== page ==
Periodic Trends Made Easy!

What are Periodic Trends?

Periodic trends are observable patterns in the properties of an element that are dependent on its position in the Periodic Table. These trends have allowed scientists in the past to predict certain characteristics of unknown elements. This is due to the structural similarities’ elements have within a period or family that allows for these trends to take place. We discuss trends for properties such as electronegativity, atomic radius, first ionization energy, reactivity and electron affinity.

Which properties can be identified using periodic trends?


Electronegativity is a property that measures the tendency of an atom to attract electrons to form a bond. The scale that was formed in order to measure this property is the Pauling scale. It was created by measuring the bond energy of the different elements joined by covalent bonding. This scale ranges from 0.7 to 4.0, where cesium is the least electronegative element, and with fluorine being the most electronegative element. This is observed through Periodic Trends, as the further right of a period, and higher up a group are observed to have increased values in electronegativity. Note that the noble gases do not have an electronegativity.

Periodic trends - electronegativity
Note: This periodic trend excludes the Noble gases (Group 18).

Ionization Energy:

The minimum amount of energy required to remove an electron from a neutral atom’s outermost electron shell in the gaseous phase is called the ionization energy.

This property is describing the difficulty of removing an electron. The Ionization energy increases further right down the period, and higher up a group as more energy is required to remove a tightly bounded electron from the atom. An example of high ionization energy is in helium, as it has a very small atomic radius with +2 charge present in the nucleus. This allows for electrons to be retained as a result of these attractive forces.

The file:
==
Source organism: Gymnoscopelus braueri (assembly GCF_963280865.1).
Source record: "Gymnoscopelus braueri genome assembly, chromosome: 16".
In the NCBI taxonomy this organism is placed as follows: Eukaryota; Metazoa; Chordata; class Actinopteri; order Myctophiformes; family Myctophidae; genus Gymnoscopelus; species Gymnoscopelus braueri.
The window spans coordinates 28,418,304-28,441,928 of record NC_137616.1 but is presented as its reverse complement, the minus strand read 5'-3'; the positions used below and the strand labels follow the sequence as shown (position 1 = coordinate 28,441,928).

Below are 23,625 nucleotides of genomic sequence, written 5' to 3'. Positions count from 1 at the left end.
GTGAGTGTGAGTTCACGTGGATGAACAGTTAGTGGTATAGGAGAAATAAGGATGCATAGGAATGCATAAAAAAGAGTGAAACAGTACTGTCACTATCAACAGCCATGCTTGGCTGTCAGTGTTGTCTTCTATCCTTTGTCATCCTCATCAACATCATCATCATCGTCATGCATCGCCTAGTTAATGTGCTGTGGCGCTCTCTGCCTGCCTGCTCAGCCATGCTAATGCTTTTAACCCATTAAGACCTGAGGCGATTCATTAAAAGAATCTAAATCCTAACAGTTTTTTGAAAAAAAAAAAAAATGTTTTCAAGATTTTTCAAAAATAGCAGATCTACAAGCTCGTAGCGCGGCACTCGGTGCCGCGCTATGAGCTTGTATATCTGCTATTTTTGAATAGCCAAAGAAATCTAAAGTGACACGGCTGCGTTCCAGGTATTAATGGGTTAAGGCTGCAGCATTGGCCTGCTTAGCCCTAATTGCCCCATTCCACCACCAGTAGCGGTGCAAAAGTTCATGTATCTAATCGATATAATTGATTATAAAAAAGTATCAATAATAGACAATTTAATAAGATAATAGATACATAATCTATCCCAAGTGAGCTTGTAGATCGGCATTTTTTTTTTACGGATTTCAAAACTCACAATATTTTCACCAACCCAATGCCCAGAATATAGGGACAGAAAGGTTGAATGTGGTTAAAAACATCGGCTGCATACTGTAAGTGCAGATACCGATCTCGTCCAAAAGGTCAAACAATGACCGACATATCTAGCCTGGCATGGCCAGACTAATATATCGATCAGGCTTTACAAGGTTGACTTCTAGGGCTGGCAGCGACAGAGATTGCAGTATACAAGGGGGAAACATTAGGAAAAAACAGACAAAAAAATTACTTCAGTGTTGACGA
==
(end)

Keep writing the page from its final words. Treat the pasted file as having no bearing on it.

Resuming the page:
Periodic trends - ionization energy


Reactivity describes the ability of a molecule or atom to undergo a chemical reaction, followed by a release in energy. This property is dependent on characteristics such as electronegativity and ionization energy. These are factors that affect the interactions of electrons that chemical reactions undergo. Reactivity is dependent on the classification of an element (metals and non-metals), as they both have differing periodic trends. The reactivity of metals increases further left along a period, and further down a group. On the other hand, reactivity in non-metals increase further right down a period, and further up a group. The most highly reactive element to be observed is cesium, as it spontaneously reacts with air and water!

Note: This applies to groups 1,2 (metals) and to groups 15,16, and 17 (non-metals).

Electron Affinity:

Electron Affinity is a property describing the tendency of a neutral atom to gain an electron, in order to form a negative ion. In this process, energy is released, also known as an exothermic process (excluding noble gases). A trend is observed, as elements further right a period and higher up a group have an increased electron affinity. This is seen as the electrons that form the negative ions are added to the outer electron shell, causing an increased attraction between the electrons and the nucleus. An exception to this rule is with the element with the highest electron affinity, chlorine. This is due to chlorine having more space for electrons than fluorine in its outermost orbital. The larger space in chlorine’s orbital causes its electrons to be more susceptible to share the space with an extra electron, increasing the electron affinity.

Periodic trends - electron affinity

Atomic Radius:

Atomic Radius is a term describing the distance between an atom’s nucleus, and its outermost electron shell. Several factors affect this distance; including the number of an element, and the number of electron shells. Through Periodic trends, the atomic radius increases in size further left of a period, and lower down a group. Following this pattern, cesium is shown to have the largest atomic radius.

Atomic Radius

Periodic Trends: Further Reading:

How to Read the Periodic Table

The Structure of an Atom

Atomic Radius Trend

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